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Mark Foote

The Early Record

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I have a short study of the teachings in the Pali sermon volumes, that I hope might be of interest.  I wrote the study to teach myself something about the initial states of concentration (the rupa jhanas), and I think I succeeded, even though in practice I focus on "lack of desire" more than the induction of any particular state. 

Here's the introduction, the first few paragraphs, plus the link.   




Post: The Early Record




For me it’s more about readdressing the process we are undertaking as Buddhists (or probably Bon and Daoist for that matter) to see it in a light which actually makes it work a little better(?) , easier (?) – or even kinder …


(Apech, on “The Dao Bums”)

I’m with you on that!


Kobun Chino Otogawa once said:


Washing rice to make pizza is not a good idea! You have to do something that is possible and is related to your purpose. See reality, admit what is there, begin to work on what is missing, what has to be connected with, added, kept, what should remain and what should be cut off. (1)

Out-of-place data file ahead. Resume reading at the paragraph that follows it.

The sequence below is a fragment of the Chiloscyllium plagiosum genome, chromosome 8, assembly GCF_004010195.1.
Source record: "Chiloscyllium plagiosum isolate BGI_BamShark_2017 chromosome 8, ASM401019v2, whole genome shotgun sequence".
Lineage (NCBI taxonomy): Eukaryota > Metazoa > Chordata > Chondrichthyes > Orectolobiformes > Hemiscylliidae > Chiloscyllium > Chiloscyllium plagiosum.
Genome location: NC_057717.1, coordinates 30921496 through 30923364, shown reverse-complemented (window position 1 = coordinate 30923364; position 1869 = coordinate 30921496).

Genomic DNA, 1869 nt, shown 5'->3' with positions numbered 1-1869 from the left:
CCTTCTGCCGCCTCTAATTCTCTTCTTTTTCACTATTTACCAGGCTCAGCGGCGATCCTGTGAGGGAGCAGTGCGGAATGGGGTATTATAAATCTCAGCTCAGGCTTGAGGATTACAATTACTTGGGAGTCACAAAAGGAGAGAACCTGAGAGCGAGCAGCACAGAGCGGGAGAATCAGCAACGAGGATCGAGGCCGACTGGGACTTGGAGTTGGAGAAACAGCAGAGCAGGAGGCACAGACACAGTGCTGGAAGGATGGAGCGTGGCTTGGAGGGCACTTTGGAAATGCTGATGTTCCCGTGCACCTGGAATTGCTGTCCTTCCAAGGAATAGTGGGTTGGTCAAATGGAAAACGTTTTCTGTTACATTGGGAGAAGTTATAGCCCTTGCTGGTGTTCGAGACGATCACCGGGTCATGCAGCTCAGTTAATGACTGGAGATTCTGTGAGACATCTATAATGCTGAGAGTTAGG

“Admit what is there”–the early record of Gautama’s teaching is still there, in Southeast Asia, in Tibet, and in China. That’s where I think we should begin.


In that early record, Gautama is concerned with action, a certain kind of action:


…I say that determinate thought is action. When one determines, one acts by deed, word, or thought. (2)


“When one determines”–when one makes up one’s mind, action takes place.


Gautama taught the ceasing of action:


And what… is the ceasing of action? That ceasing of action by body, speech, and mind, by which one contacts freedom,–that is called ‘the ceasing of action’.” (3)


Gautama taught that action ceases first with regard to speech, then with regard to the body, and finally with regard to the mind....




Edited by Mark Foote

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